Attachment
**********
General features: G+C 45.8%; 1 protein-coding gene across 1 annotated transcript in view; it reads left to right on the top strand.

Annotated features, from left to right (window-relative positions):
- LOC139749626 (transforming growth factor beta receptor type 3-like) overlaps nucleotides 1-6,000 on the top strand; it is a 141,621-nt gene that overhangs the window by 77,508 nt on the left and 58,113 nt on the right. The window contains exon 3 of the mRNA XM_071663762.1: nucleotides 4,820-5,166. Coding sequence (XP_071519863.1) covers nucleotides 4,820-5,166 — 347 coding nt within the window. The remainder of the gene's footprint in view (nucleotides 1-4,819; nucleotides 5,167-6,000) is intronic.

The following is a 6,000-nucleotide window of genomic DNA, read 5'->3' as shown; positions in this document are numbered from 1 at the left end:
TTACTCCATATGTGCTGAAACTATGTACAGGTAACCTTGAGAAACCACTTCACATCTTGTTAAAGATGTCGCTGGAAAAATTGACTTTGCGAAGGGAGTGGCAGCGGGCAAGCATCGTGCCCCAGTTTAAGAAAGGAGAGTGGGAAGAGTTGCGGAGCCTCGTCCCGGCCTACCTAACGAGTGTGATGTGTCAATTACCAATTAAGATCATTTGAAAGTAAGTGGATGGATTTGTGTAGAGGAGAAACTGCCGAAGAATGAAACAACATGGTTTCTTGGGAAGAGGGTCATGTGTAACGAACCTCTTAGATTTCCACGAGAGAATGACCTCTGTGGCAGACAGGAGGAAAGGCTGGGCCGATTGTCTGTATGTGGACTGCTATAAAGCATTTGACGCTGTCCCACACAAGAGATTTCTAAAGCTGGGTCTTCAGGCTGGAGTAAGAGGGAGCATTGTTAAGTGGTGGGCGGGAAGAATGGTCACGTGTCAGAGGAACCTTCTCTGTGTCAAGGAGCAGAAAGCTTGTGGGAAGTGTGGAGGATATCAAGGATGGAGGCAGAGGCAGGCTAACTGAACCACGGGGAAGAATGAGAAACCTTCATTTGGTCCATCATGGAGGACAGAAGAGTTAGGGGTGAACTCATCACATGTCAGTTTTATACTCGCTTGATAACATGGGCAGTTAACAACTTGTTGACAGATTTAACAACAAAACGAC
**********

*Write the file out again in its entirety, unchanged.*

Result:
General features: G+C 45.8%; 1 protein-coding gene across 1 annotated transcript in view; it reads left to right on the top strand.

Annotated features, from left to right (window-relative positions):
- LOC139749626 (transforming growth factor beta receptor type 3-like) overlaps nucleotides 1-6,000 on the top strand; it is a 141,621-nt gene that overhangs the window by 77,508 nt on the left and 58,113 nt on the right. The window contains exon 3 of the mRNA XM_071663762.1: nucleotides 4,820-5,166. Coding sequence (XP_071519863.1) covers nucleotides 4,820-5,166 — 347 coding nt within the window. The remainder of the gene's footprint in view (nucleotides 1-4,819; nucleotides 5,167-6,000) is intronic.

The following is a 6,000-nucleotide window of genomic DNA, read 5'->3' as shown; positions in this document are numbered from 1 at the left end:
TTACTCCATATGTGCTGAAACTATGTACAGGTAACCTTGAGAAACCACTTCACATCTTGTTAAAGATGTCGCTGGAAAAATTGACTTTGCGAAGGGAGTGGCAGCGGGCAAGCATCGTGCCCCAGTTTAAGAAAGGAGAGTGGGAAGAGTTGCGGAGCCTCGTCCCGGCCTACCTAACGAGTGTGATGTGTCAATTACCAATTAAGATCATTTGAAAGTAAGTGGATGGATTTGTGTAGAGGAGAAACTGCCGAAGAATGAAACAACATGGTTTCTTGGGAAGAGGGTCATGTGTAACGAACCTCTTAGATTTCCACGAGAGAATGACCTCTGTGGCAGACAGGAGGAAAGGCTGGGCCGATTGTCTGTATGTGGACTGCTATAAAGCATTTGACGCTGTCCCACACAAGAGATTTCTAAAGCTGGGTCTTCAGGCTGGAGTAAGAGGGAGCATTGTTAAGTGGTGGGCGGGAAGAATGGTCACGTGTCAGAGGAACCTTCTCTGTGTCAAGGAGCAGAAAGCTTGTGGGAAGTGTGGAGGATATCAAGGATGGAGGCAGAGGCAGGCTAACTGAACCACGGGGAAGAATGAGAAACCTTCATTTGGTCCATCATGGAGGACAGAAGAGTTAGGGGTGAACTCATCACATGTCAGTTTTATACTCGCTTGATAACATGGGCAGTTAACAACTTGTTGACAGATTTAACAACAAAACGAC